China: The Generals Dodge a Bullet


August 20, 2007: The growing scandal over tainted food and toys, mostly for export, have revealed to the the world what most Chinese have long known. The government is unable to regulate production standards. Thus China is where the U.S. was a century ago, in terms of unscrupulous manufacturers selling shoddy goods to unsuspecting consumers. It's all made worse by very active government efforts to suppress news of the problem. A classic example of this occurred last week, when the collapse of a bridge under construction killed fifty people, and the government tried to keep it out of the news. Police physically attacked journalists, and drove them from the scene. But the news got out anyway, with cell phone pictures and text messages quickly circulating. One thing the government will publicize is the arrest and prosecution of those who use the web or cell phones to spread the news, in violation of government bans.

Many Chinese officials believe that the manufacturing quality and news suppression stories are distorted in the West. To Chinese bureaucrats, quality control issues are to be expected in such a rapidly expanding economy. The corrupt officials who allow much of the bad production to go on are another expected, progress related, problem. Give us time, and we'll make it all well. The government officials are less willing to talk about news management. Privately, they see it as necessary to "preserve order." But publicly, it's embarrassing to admit that the Chinese people cannot be trusted with the truth. But it's the government that can't be trusted with the truth, and a growing number of Chinese are demanding fewer excuses and more accountability from the government. That is slow in coming, with too many officials more interested in their illegal income, than in promoting justice for all.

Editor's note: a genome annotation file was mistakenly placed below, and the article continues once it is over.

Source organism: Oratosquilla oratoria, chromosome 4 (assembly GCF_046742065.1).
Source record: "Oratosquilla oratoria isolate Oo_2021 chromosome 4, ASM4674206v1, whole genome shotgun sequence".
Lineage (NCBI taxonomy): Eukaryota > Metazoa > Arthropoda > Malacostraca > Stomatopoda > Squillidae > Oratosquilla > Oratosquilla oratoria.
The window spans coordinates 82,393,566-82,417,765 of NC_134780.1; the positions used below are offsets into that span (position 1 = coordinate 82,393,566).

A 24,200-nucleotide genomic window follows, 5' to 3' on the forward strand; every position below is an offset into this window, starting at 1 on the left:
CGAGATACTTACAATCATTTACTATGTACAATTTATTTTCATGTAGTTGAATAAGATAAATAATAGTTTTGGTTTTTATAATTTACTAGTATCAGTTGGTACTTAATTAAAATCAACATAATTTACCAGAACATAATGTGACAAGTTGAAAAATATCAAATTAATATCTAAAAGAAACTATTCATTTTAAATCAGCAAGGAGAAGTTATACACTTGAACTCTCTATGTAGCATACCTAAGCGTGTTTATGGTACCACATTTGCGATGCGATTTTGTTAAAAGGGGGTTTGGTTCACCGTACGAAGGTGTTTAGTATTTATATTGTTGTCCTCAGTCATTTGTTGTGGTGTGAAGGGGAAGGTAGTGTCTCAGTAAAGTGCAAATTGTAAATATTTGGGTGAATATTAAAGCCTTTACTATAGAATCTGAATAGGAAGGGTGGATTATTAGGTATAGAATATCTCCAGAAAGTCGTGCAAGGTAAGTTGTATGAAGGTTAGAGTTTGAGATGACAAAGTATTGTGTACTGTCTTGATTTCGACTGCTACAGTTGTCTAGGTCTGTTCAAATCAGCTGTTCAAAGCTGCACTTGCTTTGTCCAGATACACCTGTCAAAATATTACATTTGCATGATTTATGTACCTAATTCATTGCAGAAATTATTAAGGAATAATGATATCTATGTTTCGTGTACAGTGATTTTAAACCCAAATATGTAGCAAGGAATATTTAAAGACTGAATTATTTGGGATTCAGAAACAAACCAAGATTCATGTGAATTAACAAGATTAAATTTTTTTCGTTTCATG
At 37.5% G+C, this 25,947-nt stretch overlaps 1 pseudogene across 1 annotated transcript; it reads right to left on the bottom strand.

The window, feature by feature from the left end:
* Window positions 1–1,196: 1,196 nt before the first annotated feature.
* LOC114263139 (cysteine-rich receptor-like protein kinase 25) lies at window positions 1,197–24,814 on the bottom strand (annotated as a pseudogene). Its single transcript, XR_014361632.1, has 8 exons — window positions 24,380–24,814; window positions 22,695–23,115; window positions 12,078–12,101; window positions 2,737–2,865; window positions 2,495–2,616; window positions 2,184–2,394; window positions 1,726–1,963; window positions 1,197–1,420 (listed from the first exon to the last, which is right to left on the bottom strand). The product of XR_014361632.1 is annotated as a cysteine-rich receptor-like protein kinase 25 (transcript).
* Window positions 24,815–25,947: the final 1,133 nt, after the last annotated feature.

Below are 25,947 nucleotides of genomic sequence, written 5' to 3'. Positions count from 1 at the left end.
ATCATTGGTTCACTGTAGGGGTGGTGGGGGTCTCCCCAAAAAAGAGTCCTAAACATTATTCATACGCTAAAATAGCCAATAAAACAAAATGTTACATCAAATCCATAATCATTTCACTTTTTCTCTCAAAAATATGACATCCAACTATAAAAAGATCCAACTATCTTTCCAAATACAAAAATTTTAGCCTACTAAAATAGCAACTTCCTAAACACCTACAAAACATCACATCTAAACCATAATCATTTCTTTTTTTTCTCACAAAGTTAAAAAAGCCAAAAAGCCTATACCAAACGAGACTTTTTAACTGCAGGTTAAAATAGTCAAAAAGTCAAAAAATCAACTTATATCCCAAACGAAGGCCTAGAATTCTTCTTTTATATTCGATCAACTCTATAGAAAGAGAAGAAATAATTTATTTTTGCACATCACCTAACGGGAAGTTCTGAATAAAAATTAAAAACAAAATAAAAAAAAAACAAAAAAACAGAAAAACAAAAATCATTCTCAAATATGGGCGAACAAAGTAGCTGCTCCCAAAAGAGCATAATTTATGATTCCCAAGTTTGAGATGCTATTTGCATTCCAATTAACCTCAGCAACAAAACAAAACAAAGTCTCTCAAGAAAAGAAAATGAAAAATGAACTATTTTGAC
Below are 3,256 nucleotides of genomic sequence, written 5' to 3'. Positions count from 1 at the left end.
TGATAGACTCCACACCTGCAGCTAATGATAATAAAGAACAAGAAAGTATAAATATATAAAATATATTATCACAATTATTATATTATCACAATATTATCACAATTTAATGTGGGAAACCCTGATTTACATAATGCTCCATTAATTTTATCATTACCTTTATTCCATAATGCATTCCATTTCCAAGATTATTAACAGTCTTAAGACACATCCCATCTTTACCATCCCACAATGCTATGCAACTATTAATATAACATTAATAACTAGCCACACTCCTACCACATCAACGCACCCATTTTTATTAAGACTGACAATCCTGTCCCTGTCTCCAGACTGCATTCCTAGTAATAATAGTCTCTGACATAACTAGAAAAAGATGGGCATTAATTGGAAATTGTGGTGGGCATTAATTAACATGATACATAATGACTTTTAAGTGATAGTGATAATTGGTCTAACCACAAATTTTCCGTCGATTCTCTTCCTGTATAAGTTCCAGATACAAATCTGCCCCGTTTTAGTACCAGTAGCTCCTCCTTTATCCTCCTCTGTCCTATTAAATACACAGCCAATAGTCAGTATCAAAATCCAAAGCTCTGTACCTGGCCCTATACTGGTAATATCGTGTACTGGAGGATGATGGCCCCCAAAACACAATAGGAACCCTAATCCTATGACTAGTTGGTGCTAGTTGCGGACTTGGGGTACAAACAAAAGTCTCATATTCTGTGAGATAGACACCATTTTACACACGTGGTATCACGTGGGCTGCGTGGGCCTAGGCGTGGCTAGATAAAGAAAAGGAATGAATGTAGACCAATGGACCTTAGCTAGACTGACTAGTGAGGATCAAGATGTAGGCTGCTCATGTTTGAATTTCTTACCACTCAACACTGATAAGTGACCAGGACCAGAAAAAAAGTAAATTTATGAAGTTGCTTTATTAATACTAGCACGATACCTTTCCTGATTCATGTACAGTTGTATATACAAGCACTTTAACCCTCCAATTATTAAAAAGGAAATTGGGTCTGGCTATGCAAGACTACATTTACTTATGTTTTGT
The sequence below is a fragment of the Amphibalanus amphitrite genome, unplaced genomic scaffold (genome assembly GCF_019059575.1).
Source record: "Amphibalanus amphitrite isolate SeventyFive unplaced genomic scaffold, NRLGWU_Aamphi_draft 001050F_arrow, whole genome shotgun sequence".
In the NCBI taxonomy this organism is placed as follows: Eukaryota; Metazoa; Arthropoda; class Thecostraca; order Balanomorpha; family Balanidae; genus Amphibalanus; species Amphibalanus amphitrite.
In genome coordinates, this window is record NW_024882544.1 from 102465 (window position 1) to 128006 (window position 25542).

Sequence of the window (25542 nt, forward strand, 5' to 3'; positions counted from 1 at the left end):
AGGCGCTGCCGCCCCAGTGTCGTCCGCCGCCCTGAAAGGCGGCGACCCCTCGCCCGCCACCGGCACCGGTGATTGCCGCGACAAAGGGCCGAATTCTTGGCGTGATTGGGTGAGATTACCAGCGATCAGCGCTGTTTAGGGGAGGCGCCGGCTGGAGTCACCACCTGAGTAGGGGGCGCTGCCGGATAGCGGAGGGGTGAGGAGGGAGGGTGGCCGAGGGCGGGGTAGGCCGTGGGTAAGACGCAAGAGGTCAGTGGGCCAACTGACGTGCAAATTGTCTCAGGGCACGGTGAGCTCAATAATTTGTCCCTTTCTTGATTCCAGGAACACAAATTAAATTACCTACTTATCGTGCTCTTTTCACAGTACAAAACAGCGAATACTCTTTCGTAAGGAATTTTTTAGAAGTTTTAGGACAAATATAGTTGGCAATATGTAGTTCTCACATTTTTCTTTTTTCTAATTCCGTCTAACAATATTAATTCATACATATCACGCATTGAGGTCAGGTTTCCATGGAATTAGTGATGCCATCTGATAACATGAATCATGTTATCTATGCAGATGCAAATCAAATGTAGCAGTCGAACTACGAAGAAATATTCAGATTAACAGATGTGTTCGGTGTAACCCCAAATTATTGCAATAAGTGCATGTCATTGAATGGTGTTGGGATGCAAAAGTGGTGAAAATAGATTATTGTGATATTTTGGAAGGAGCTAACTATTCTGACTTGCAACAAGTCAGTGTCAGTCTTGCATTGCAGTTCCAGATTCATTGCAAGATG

The military is part of all this. Corruption, low standards and attempts to suppress bad news are part of military life as well. Problems with equipment effectiveness and troops training are considered state secrets. Warplane crashes and low equipment readiness rates are closely guarded information. But the Internet and cell phones let bits and pieces get out, and reveal that corruption and poor leadership are as common, if not more so, in the military as in the rest of the government. While economic self-interest puts pressure on the government to improve quality control in export industries (and domestic ones as well), there is no similar incentive to clean up the armed forces.

The quality control scandals may not make much of a dent in the growth of Chinese exports, which are running at the rate of nearly a trillion dollars a year. Currently, China is the number three exporter, behind Germany and the United States. If Chinese export growth continues at its current rate, China will become the largest exporting nation in the world within the next two years. This makes China more vulnerable to a naval blockade, but also provides cash for modernizing its armed forces, and spending the huge sums needed to train them to a high degree of competence.




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